Correct spelling


Correct spelling, explanation: the word omniscient is derived from Latin roots. The prefix omni- comes from the Latin word omnis, which means all or every, while -scient is derived from the Latin verb scire, which means to know or to understand. When you combine these two parts, you get omniscient, which means knowing all or having complete knowledge. In English, it is used to describe someone or something that has unlimited or all-encompassing knowledge and awareness, often in a religious or philosophical context to describe a deity or a god who possesses all knowledge. Omniscient is an adjective and omniscience is a noun – their endings indicate that.

Definition of omniscient:
adjective, having or seeming to have unlimited knowledge
In the novel, the narrator’s voice takes on an omniscient perspective, providing insights into the thoughts and feelings of all the characters.
Many religious texts depict God as an omniscient being who possesses complete knowledge of the universe.

Collocations with omniscient:
Some most commonly used collocations include:
1. Omniscient narrator: refers to a narrative point of view in literature where the narrator knows all the thoughts and feelings of the characters.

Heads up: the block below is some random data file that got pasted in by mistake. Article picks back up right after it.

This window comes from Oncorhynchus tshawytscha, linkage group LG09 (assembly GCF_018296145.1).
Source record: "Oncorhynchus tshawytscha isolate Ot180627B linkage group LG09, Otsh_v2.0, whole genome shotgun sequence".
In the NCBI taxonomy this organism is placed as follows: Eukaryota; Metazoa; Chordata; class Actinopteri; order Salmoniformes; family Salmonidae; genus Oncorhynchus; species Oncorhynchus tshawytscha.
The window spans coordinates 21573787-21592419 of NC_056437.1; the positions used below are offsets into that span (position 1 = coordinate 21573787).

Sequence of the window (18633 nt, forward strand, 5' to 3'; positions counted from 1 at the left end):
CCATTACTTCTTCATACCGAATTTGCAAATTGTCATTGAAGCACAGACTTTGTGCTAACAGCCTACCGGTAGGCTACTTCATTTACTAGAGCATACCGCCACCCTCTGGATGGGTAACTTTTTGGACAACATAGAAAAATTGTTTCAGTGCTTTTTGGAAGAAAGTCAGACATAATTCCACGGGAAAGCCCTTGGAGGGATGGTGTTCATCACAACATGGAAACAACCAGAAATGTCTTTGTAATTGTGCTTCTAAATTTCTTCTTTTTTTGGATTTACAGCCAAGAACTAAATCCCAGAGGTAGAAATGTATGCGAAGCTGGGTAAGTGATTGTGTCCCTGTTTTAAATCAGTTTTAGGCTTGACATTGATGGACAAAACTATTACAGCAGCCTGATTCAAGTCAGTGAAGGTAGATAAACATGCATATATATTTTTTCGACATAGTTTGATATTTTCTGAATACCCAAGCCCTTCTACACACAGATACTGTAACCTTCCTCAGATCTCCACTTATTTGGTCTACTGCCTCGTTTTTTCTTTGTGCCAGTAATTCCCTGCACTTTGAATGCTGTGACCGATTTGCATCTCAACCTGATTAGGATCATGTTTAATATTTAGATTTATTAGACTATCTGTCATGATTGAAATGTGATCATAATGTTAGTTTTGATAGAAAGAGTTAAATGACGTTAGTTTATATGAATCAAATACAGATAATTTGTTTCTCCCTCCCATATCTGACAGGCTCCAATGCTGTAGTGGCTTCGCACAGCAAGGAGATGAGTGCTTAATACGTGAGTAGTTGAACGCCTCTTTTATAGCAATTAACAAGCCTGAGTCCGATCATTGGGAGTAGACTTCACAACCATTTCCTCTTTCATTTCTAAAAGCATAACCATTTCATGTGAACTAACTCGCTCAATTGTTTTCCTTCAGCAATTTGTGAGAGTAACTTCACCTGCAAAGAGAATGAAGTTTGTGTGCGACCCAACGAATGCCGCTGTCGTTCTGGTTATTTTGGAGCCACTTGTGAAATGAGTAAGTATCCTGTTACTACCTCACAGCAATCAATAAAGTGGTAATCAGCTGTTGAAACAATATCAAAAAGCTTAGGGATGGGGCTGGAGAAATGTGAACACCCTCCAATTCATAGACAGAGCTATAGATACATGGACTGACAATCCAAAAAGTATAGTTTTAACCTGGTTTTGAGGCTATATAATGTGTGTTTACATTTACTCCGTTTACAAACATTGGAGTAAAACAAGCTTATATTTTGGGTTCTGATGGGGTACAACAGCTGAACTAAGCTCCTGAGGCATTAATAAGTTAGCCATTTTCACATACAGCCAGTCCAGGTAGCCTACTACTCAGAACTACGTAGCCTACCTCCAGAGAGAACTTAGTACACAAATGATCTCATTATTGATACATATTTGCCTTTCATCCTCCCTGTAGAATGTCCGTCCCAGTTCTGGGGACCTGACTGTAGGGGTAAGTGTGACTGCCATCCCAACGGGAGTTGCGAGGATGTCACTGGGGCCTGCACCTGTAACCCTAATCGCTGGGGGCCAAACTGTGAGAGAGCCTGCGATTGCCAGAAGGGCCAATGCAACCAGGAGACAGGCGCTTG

In the novel To Kill a Mockingbird, the omniscient narrator provides insights into the thoughts and emotions of Scout Finch as she grows up in the American South.
2. Omniscient God: often used in religious or philosophical discussions to describe a deity believed to have complete knowledge of everything.
According to Christian theology, God is often portrayed as an omniscient deity who knows the past, present, and future of all creation.
3. Omniscient presence: refers to a sense of all-knowing or all-seeing presence often used in a figurative or metaphorical context.
The artist’s work conveyed an omniscient presence, as if the eyes in the painting were watching you from every angle.
4. Omniscient perspective: used to describe a viewpoint or narrative style that provides a comprehensive understanding of a story’s events and characters.
The documentary offered an omniscient perspective on the natural world, showing the interconnectedness of all living creatures.

Correct spelling


Correct spelling, explanation: the word omniscience has its etymological roots in Latin. The prefix omni- in Latin means all or every, indicating completeness or totality. The Latin verb scire means to know or to understand. The suffix -entia in Latin is often used to form nouns denoting a state or quality. When you combine these elements, you get omniscientia in Latin, which means the state or quality of being all-knowing or having complete knowledge. Omniscience is a noun and omniscient is an adjective and that’s the main difference between these two words.